‘By holding a positive and optimistic [word] in your mind, you stimulate frontal lobe activity. This area includes specific language centers that connect directly to the motor cortex responsible for moving you into action. And as our research has shown, the longer you concentrate on positive words, the more you begin to affect other areas of the brain. Functions in the parietal lobe start to change, which changes your perception of yourself and the people you interact with. A positive view of yourself will bias you toward seeing the good in others, whereas a negative self-image will include you toward suspicion and doubt. Over time the structure of your thalamus will also change in response to your conscious words, thoughts, and feelings, and we believe that the thalamic changes affect the way in which you perceive reality.’
How to make words work for you?
- Audit– Take the time to really check-in with the words and phrases you are using in your everyday interactions along with the thoughts and self-talk.
- Positive words- Place post it notes with positive messages (just like in the image) where they will catch your eye.
- Lay off the Self-Depreciation & Self-Criticism– Give belittling your actions, behaviour and achievements in the name of humour a rest. Be kind to yourself and give yourself the same amount of compassion, empathy and kindness you’d give to others.
- Spend less time with Debbie Downers – limit the amount of time you spend with people who like nothing better than to have a good moan.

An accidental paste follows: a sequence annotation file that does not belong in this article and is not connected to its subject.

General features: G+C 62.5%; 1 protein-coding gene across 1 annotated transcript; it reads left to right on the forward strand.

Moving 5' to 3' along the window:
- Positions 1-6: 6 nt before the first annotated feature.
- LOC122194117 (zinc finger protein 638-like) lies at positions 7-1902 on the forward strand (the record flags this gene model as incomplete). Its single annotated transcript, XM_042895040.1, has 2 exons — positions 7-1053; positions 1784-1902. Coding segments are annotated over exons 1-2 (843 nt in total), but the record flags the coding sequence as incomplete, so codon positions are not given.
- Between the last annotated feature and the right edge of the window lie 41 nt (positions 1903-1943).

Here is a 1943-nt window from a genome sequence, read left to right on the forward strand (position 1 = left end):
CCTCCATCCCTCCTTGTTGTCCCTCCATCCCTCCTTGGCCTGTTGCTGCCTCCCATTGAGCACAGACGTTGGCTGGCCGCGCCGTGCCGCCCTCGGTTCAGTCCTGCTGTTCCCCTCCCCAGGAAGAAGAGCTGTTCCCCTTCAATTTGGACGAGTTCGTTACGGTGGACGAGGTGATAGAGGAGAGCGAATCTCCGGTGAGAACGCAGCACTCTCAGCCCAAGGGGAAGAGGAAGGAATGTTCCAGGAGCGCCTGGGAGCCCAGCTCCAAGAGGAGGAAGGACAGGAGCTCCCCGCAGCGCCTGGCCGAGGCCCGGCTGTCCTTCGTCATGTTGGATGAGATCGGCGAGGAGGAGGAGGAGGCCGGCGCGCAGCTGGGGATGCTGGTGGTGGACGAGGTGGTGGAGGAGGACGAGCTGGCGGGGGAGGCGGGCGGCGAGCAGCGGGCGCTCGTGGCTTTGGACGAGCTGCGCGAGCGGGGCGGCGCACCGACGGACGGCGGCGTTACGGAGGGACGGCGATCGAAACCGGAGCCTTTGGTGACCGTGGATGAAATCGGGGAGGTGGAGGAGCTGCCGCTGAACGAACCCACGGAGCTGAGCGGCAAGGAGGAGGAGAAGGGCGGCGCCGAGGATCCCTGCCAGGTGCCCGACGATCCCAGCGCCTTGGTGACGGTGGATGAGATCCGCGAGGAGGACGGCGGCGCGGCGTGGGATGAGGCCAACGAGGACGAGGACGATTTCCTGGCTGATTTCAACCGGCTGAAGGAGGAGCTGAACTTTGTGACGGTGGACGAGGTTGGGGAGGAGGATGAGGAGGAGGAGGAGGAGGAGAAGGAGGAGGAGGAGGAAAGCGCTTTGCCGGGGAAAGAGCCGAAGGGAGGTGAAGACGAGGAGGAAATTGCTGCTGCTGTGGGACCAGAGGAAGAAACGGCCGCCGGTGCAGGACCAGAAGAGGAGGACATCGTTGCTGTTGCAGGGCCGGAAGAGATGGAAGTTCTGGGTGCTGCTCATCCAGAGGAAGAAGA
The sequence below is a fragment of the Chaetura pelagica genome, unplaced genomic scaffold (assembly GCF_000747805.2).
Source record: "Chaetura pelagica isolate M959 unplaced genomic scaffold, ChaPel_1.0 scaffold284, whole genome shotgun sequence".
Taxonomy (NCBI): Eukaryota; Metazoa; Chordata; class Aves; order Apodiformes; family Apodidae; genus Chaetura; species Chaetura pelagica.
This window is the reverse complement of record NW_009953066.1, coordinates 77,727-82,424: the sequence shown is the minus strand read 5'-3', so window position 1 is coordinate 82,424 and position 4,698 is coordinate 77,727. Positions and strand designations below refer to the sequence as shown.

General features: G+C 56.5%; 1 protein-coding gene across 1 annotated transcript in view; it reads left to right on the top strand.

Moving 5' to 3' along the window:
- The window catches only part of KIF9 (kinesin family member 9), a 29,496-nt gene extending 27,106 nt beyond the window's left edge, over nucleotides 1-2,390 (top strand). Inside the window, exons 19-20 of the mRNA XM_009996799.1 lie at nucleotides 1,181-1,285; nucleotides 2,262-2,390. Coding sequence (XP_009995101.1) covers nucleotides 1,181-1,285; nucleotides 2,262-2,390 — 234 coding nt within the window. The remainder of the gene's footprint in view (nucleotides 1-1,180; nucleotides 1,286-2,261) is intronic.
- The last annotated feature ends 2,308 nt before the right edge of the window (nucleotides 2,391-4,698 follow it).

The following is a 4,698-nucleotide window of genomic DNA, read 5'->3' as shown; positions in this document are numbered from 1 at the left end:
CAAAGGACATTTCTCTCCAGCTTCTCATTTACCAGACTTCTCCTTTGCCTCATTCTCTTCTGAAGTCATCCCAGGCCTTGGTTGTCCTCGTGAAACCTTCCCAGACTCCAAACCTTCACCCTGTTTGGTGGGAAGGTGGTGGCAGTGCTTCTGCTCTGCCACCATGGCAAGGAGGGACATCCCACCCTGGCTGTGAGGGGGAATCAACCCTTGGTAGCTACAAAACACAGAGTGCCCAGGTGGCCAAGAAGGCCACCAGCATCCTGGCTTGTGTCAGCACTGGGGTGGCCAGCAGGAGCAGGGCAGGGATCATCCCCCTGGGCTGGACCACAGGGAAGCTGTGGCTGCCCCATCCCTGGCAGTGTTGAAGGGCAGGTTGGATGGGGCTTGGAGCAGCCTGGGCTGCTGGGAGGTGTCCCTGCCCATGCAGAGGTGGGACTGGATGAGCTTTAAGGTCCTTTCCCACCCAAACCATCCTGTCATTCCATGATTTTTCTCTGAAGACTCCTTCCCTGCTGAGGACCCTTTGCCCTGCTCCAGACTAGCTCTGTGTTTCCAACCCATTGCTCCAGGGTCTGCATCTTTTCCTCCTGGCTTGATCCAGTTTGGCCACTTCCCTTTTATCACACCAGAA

- Ramp up your vocab– try to enthuse some more. Swap words like ‘great’ for ‘brilliant’ ‘fabulous’ or ‘fantastic’.
- Give up the gossip– Gossiping will often bring out the worse in you… I doubt there any positive words attached to this pastime! Sometimes we find it hard to resist but have a go at reducing the amount of time you spend talking or commenting on others lives in a negative way.
- Social media rants – Do you REALLY need to?…enough said.
- Rumination– Going over and over negative interactions and repeatedly replaying what was said only releases those damaging neuro thingy majigs. Instead focus on something positive actions you can take.
- Gratitude– Bring some more gratitude into your daily routine, start and end every day with three things you are grateful for. Keep a journal, research shows people who kept a gratitude journal for a period of three months reported increased levels of happiness.
So the upshot is, thinking, using and surrounding yourself with more positive words can potentially make you happier, improve your interactions with others, boost your self-image and generally help to make life look rosier…What’s not to love!
Change your thoughts, change your talk, change your life
Is it time to shake things up, discover your passions, renew, refresh and reconnect with yourself? Why not book a free 30 min discovery session with me. Learn more here